With the release of their new album Fields, Junip announced to the world that they are a solid three-piece band, not a trio who happens to have Jose Gonzalez as their singer. Laying low for the last few years as Gonzalez gained worldwide fame with his two solo albums, Junip began releasing EPs and touring small venues (like San Francisco's Rickshaw Stop) this past year.
They must have created the right amount of buzz, because with the release of Fields they found a new audience that is just as eager to hear beautiful keyboard and drums as they are to hear Gonzalez's velvety voice and warm guitar.
Selling out San Francisco's The Independent is no small feat, though you'd never know from the band's polite and humble demeanor. Hailing from Sweden, Elias Araya, Tobias Winterkorn and Gonzalez brought the warmth and affection this cold SF crowd needed.
Songs like "Black Refuge" created a sense of togetherness for the audience, almost zen-like with the steady sounds of Winterkorn's organ, and Araya's melodic drumming. Junip is touring with an additional percussionist who is a master; it's that additional percussion to Araya's already perfect beats that really added new dimensions to the songs, something that could be appreciated in the medium-sized venue.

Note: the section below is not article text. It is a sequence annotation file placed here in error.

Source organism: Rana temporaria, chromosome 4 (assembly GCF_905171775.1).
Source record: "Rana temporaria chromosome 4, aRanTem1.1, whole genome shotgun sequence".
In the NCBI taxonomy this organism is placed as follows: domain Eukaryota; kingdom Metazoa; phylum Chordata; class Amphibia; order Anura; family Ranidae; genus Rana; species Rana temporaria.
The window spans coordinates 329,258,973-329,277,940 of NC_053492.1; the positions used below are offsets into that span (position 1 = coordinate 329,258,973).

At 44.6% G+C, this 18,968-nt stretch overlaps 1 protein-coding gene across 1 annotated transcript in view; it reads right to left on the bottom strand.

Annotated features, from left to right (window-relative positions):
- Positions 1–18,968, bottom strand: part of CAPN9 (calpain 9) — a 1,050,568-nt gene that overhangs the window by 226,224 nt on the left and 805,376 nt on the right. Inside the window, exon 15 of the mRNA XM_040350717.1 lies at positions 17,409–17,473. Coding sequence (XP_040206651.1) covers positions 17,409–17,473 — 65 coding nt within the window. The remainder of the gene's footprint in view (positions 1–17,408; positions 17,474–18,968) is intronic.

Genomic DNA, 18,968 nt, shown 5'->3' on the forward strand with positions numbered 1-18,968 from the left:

Of course, the magic that is Jose Gonzalez on guitar and vocals stood out, but did not overwhelm the rest band whatsoever. "In Every Direction" came across with all the warmth of the album version, but live Gonzalez and crew added new life and sensuality to it.
Hands down, my favorite track of the night was "Always." The melody and chorus get stuck in your head for ages but you don't want to get it out. Far from it, the way they performed the track had everyone dancing and moving to the beat like it was the only thing they knew how to do.
One of the qualities I appreciate most about Junip (both in-studio and live), is their inherent ability to slowly build up each song, stretching out the first note so it takes over the entire venue and brings the audience in, eager for what will happen next. The best example of this is "Without You." Starting off slow, showcasing Gonzalez's handiwork, it builds up, adding Winterkorn's awesome keyboard and culminating in the climax of the entire band doing their best to completely blow any thoughts in your mind out, and make room for the bliss of having a blank mind. By the time the song starts to end, the audience didn't know what to do with themselves.
Junip played a short but very sweet set, and to say they left us wanting more would be an understatement. Here's hoping for many more shows, but more importantly, many more albums.
Photos courtesy of Erick Lennin